[Tweeters] Everett Sewage Ponds

Connie Sidles constancesidles at gmail.com
Thu Dec 12 01:50:55 PST 2013

Hey tweets, my oldest son Alex came by yesterday with a stick of dynamite to blast me out of my usual birding habitat. The stick of dynamite was his report that last week he stopped by the Everett Sewage Ponds and found more than 400 (!) Ruddy Ducks swimming in the north settling pond, along with at least an equal (or more) number of Northern Pintails. What a spectacle of nature, to see numbers like that, and right here in our metro area. Even I couldn't resist the pull of that. So we bundled into the car and drove out to the ponds, to find nearly everything frozen over, with only a few patches of open water. In the patch of the south settling pond, were at least 150 Ruddies. I've never seen so many in one place before. Farther out, resting on the ice were two enormous rafts of ducks, mostly Northern Pintails. We estimated at least 300. Also roosting on the ice was a flock of several hundred Dunlins! We didn't see them until a Northern Harrier teetered by, flushing the Dunlins into one of their dark/light/dark/light sky dances. However, a Peregrine pair, looking mighty fat and sassy, undoubtedly knew about the Dunlins because they have established a perch in a snag right next door. This neighboring pond is not part of the sewage treatment ponds, but it is artificial, having been created by the construction of dykes that the city and county workers can walk on. Just north of this area is a road that dead ends here. This is where we saw a juvenile Northern Shrike, one of the most unafraid I've ever seen. We got within about 20 feet of it, and watched it as it watched us. In the woods, we could hear a Pileated Woodpecker whaling away at a snag. We tracked her down to watch her as she jackhammered huge chips out of the tree. She reminded me of a Logging Olympics I dragged the kids to one time, during the period in my life when I felt, as a good mother, I should expose my kids to various cultural events. We went to a horse show, a cat show, the flea circus, the Scottish Highland Games, and the Logging Olympics, among other things. I never could get them to go to a monster truck rally, which I think everyone should attend at least once in a lifetime as a raree example of human culture. At the Logging Olympics, one of the contests was to see who could chop through a log the fastest. Each log was standing erect and measuring about 12 inches in diameter. One young man was especially fast and looked to win the contest, that is, until his elderly father stepped up to take his turn. Few of the bookies took him seriously - certainly none of the young stallions did - and it was true that the old warhorse couldn't chop as fast as his rivals. But he knew just where to place his blows, and his chips flew just as far as did the young men's. In an incredibly short time - in fact, the winning time - the old pro chopped through his log and raised his ax in well-earned victory. So too was the woodpecker victorious, only her prize was dinner, not glory. The glory was supplied by her glowing red crest, her smooth black back, and her great skill that we were privileged to watch. - Connie, Seattle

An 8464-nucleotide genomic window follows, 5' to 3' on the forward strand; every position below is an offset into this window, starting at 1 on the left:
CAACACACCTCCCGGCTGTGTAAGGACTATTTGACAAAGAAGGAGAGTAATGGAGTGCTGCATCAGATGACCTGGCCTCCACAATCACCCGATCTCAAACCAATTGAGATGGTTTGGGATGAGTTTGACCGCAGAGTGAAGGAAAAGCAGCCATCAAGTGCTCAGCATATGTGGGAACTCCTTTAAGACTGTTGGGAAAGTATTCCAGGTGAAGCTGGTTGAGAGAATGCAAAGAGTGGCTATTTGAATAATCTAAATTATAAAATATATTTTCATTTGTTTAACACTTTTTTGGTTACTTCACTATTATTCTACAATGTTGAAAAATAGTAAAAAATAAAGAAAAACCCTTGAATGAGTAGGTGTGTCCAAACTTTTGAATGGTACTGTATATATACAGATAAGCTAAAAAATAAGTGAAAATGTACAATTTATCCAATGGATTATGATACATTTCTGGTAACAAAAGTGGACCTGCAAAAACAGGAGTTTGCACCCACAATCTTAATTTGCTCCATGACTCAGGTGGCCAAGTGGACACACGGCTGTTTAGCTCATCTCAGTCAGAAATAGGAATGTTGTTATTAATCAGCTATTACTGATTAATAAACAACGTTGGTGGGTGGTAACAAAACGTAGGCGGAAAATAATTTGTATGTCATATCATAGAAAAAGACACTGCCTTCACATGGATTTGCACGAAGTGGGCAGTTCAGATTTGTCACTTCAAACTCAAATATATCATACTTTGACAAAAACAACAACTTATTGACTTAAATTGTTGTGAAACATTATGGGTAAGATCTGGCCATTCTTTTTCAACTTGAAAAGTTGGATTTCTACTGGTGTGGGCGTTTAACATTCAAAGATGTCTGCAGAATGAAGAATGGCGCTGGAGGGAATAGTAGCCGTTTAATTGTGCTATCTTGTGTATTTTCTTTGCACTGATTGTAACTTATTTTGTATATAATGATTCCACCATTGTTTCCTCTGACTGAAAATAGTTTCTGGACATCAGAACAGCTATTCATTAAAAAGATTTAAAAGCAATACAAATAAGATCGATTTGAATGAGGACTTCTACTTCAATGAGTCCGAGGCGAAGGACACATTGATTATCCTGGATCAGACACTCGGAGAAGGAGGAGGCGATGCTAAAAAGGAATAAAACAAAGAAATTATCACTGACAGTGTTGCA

constancesidles at gmail.com

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